Path into the Wildness - Art Essay by Fredrick Koeppel
Path into the wildness
The opening of the American continent unfolded unprecedented vistas for the migrants and pioneers that braved the arduous journeys required. From the Adirondacks to the Rockies to the Sierra Nevada, from dense, silent forests across the Great Plains to the western desert, geography and geology provided views that testified to the sublime quality of nature and its transcendent hold upon the human imagination. Landscape painters followed where pioneers traveled, and, in the Romantic tradition of 19th Century European poetry and art, produced works that reflected the intimate connection between the spiritual aspirations of human beings and the divine spark that animated the natural realm of America’s vastness and variety.
The artists of the Hudson River School -- including, chiefly, Thomas Cole, Asher Durand, Thomas Mo-ran, Albert Bierstadt and Frederic Edwin Church -- working between about 1820 and 1870, created land-scape paintings that testified not only to the grandeur of the diverse American landscape but to its trans-figuration to the realm of the sublime and spiritual.
Throughout his artistic career, John Torina, once of Memphis and now living in Costa Rica, has dis-played intuitive affinities with the artists of the Hudson River School and their adherents. Con-centrating on the landscape genre, Torina first ex-plored the visual beauties of West Tennessee and the Mississippi Delta, while recently bringing the same focus and technique to his work in Costa Rica, a small Latin American country noted for its variable tropical climate, its beautiful landscape and its access to open water on two sides, with shorelines on the Caribbean Sea and the Pacific Ocean. While he has evolved stylistically, Torina has never wavered from his core belief in the spir-itual character of the natural world and the artist’s responsibility to convey that overarching quality to the viewer by means of canvas and paint.
Born in Memphis in 1953, Torina finally followed the advice of the people who had been telling him to go to art school when he was 25; he had previously been a music major. The result was a bachelor of fine arts degree from Memphis College of Art in 1982 and a master of fine arts from the University of Oregon, Eugene, in 1986.
Torina's commitment to landscape painting derives from several sources, one an early childhood influ-ence. "My parents had a great love of the out-doors," the artist once said in an interview. "They took me out when I was an infant when they went fishing. They would lay me on a blanket on the boat." Another influence was the landscape of the west, encountered when Torina was in graduate school in Oregon and on various sojourns in the direction of those mountains and shorelines. Most im-portant, however, is Torina's pantheistic sense of what he called "the divine spirit in nature, being able to see the holy spirit spread abroad in whatever religion."
In an era when many portraitists and landscape painters work from photographs, Torina exercises his craft the old-fashioned way; he paints en plein air, in the outdoors, and doesn’t touch the finished piece when it’s in his studio. The result of this practice approximates how fluid, vibrant and transitory are the effects of nature and atmosphere and incorporates that mutability into the body of the painting itself.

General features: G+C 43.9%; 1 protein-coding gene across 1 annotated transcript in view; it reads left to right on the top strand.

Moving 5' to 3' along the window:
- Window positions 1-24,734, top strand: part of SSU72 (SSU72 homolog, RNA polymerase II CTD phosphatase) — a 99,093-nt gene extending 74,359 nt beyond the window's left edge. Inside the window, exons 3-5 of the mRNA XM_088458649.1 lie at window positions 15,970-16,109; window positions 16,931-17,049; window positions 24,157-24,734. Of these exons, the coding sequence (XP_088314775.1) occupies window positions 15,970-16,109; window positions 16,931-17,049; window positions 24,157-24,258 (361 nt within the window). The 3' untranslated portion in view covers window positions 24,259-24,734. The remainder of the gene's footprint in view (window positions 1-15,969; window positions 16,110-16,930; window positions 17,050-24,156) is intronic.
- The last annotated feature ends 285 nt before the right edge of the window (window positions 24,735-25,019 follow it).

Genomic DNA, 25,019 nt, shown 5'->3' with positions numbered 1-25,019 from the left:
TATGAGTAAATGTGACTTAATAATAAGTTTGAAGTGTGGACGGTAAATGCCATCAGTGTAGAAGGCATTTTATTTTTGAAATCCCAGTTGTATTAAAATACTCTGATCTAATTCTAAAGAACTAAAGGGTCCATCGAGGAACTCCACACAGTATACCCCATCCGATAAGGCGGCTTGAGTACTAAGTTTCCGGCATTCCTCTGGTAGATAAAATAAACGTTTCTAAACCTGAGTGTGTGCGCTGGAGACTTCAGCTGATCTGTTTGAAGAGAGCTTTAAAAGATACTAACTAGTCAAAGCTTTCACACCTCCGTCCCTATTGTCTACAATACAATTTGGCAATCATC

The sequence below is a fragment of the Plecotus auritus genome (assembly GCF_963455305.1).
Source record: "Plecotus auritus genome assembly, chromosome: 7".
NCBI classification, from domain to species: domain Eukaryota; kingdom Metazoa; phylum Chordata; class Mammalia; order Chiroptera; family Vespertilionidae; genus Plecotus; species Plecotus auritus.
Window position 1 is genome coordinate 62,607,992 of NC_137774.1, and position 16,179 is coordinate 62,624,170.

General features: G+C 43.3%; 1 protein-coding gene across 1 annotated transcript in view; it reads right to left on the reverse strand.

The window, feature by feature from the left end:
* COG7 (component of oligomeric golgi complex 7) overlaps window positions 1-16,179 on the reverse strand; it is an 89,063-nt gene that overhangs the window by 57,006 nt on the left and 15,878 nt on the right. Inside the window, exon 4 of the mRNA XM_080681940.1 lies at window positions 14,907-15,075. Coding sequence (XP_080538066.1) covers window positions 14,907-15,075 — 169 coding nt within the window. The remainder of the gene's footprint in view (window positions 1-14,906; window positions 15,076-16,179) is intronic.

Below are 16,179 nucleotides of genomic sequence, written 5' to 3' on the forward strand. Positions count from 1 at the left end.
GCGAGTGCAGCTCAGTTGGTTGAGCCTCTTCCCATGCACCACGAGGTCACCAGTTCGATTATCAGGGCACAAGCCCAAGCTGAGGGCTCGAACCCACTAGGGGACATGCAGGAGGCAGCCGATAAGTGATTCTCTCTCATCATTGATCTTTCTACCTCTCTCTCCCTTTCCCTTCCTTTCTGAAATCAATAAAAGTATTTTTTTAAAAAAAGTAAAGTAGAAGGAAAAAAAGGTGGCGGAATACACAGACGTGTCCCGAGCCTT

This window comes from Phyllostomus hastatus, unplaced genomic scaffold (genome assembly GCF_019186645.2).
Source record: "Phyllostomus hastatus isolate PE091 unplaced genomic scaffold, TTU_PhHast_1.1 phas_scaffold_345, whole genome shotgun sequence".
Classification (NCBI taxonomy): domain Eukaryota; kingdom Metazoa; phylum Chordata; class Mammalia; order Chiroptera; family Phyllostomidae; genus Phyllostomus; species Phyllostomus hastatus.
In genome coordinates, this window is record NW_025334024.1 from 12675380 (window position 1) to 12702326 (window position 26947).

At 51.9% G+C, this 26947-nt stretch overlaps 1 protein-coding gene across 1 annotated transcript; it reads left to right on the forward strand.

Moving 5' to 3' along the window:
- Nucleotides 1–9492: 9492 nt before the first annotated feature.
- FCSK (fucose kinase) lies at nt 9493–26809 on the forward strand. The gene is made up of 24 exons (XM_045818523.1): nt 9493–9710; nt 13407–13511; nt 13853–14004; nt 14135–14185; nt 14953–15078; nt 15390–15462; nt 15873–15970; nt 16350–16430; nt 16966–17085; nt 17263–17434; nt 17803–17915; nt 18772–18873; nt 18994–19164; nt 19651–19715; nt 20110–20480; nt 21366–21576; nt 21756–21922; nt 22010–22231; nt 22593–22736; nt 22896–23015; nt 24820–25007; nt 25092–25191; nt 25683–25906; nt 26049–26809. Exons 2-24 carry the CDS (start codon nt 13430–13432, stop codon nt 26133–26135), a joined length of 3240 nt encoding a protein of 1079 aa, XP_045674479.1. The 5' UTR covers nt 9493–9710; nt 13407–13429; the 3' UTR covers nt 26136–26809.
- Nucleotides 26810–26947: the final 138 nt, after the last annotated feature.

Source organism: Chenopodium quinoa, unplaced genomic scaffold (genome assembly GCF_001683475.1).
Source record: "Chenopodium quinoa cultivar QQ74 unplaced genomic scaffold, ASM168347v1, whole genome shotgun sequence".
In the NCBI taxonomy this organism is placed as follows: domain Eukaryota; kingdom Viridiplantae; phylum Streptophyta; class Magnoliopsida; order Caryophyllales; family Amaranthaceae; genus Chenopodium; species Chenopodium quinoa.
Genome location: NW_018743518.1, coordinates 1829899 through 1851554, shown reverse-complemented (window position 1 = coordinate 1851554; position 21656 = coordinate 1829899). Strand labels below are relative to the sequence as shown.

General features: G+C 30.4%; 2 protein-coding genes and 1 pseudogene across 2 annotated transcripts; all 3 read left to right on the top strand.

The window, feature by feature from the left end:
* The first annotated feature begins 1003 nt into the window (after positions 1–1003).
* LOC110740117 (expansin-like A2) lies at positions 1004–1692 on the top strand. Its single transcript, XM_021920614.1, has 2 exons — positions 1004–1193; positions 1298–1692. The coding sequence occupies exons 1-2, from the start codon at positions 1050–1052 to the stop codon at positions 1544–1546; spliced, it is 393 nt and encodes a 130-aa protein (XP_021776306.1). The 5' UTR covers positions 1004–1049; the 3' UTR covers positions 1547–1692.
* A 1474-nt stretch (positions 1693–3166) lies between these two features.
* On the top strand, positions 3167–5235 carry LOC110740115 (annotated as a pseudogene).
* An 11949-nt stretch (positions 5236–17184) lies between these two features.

With few exceptions, the artist’s habit is to place the landscape part of the painting, the actual Earth, under a fairly low horizon line, with the rest of the picture being the sky that reaches up to the top. This is not an unusual technique among land-scape and seascape artists, for whom the sky and its dynamic cloud-and-light-filled architecture is often more important than the “land” of the landscape. You could say that Torina specializes in the luminous and transcendent metamorphic powers of the sky. This technique was particularly useful when the artist worked primarily in West Tennessee and the Mississippi Delta south of Memphis, where the geography and terrain are fairly level and uniform.
Costa Rica, however, with its highly variable geography, presented Torina with other and richer possibilities. The depictions of coastlines and seascapes, jungles and mountains require aspects that are not only visually and psychologically eloquent but also idyllic, penetrating and somehow “tropical.” Much has been written about the phenomenon called “late style,” a factor of which is that as artists, poets, composers, choreographers and other creative types age, they tend to pare down their efforts, their work becoming more simple, spare, verging on the universally abstract.
Verging on the ecstatic
While no one would call John Torina old -- he’s only 64 -- he seems, under the influence of his new environment, to evince the features of a late style. The work in the present exhibition feels closer to abstraction than to any the artist has produced before. The brushwork is loose, rapid and sketchy, affording a sense of spontaneous involvement in the ever-changing qualities of sky and weather. Above all, the depth and quality of the presentation of light -- luminous and transcendent -- are not only quietly spectacular but verging on the ecstatic.
While the artist occasionally works in a large scale -- “River to the Sea” measures 48-by-60 inches -- he is also capable of delving into a more intimate format, particularly in this exhibition in a series of paintings of flowers. The effect in these pieces, tightly focused on spare floral groupings, is of a sentient presence that is almost overwhelming, not through any technique of ultra-realism but through Torina’s intuitive grasp of dark but radiant pigments and a sense of quickness, a deft, sure touch and the ability to convey a feeling of potent intensity.